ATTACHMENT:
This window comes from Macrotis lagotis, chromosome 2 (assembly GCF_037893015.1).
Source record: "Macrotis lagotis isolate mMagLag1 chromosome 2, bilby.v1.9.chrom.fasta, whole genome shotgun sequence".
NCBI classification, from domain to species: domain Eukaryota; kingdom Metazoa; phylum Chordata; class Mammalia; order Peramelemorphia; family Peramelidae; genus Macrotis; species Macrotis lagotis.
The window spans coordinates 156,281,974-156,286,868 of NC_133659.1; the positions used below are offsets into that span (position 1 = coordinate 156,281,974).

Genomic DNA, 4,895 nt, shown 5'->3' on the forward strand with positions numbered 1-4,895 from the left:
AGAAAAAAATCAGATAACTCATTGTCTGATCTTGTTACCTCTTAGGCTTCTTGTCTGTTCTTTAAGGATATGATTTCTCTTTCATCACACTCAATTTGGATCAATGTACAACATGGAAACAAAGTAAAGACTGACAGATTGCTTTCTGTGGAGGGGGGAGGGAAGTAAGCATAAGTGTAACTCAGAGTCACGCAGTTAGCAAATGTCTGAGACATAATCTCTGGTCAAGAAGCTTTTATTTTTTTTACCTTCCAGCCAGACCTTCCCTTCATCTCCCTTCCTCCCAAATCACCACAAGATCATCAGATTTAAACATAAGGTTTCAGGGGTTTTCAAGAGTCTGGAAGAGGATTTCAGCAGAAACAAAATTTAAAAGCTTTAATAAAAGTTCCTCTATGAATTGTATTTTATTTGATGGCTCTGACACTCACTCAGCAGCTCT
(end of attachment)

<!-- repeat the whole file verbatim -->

This window comes from Macrotis lagotis, chromosome 2 (assembly GCF_037893015.1).
Source record: "Macrotis lagotis isolate mMagLag1 chromosome 2, bilby.v1.9.chrom.fasta, whole genome shotgun sequence".
NCBI classification, from domain to species: domain Eukaryota; kingdom Metazoa; phylum Chordata; class Mammalia; order Peramelemorphia; family Peramelidae; genus Macrotis; species Macrotis lagotis.
The window spans coordinates 156,281,974-156,286,868 of NC_133659.1; the positions used below are offsets into that span (position 1 = coordinate 156,281,974).

Genomic DNA, 4,895 nt, shown 5'->3' on the forward strand with positions numbered 1-4,895 from the left:
AGAAAAAAATCAGATAACTCATTGTCTGATCTTGTTACCTCTTAGGCTTCTTGTCTGTTCTTTAAGGATATGATTTCTCTTTCATCACACTCAATTTGGATCAATGTACAACATGGAAACAAAGTAAAGACTGACAGATTGCTTTCTGTGGAGGGGGGAGGGAAGTAAGCATAAGTGTAACTCAGAGTCACGCAGTTAGCAAATGTCTGAGACATAATCTCTGGTCAAGAAGCTTTTATTTTTTTTACCTTCCAGCCAGACCTTCCCTTCATCTCCCTTCCTCCCAAATCACCACAAGATCATCAGATTTAAACATAAGGTTTCAGGGGTTTTCAAGAGTCTGGAAGAGGATTTCAGCAGAAACAAAATTTAAAAGCTTTAATAAAAGTTCCTCTATGAATTGTATTTTATTTGATGGCTCTGACACTCACTCAGCAGCTCT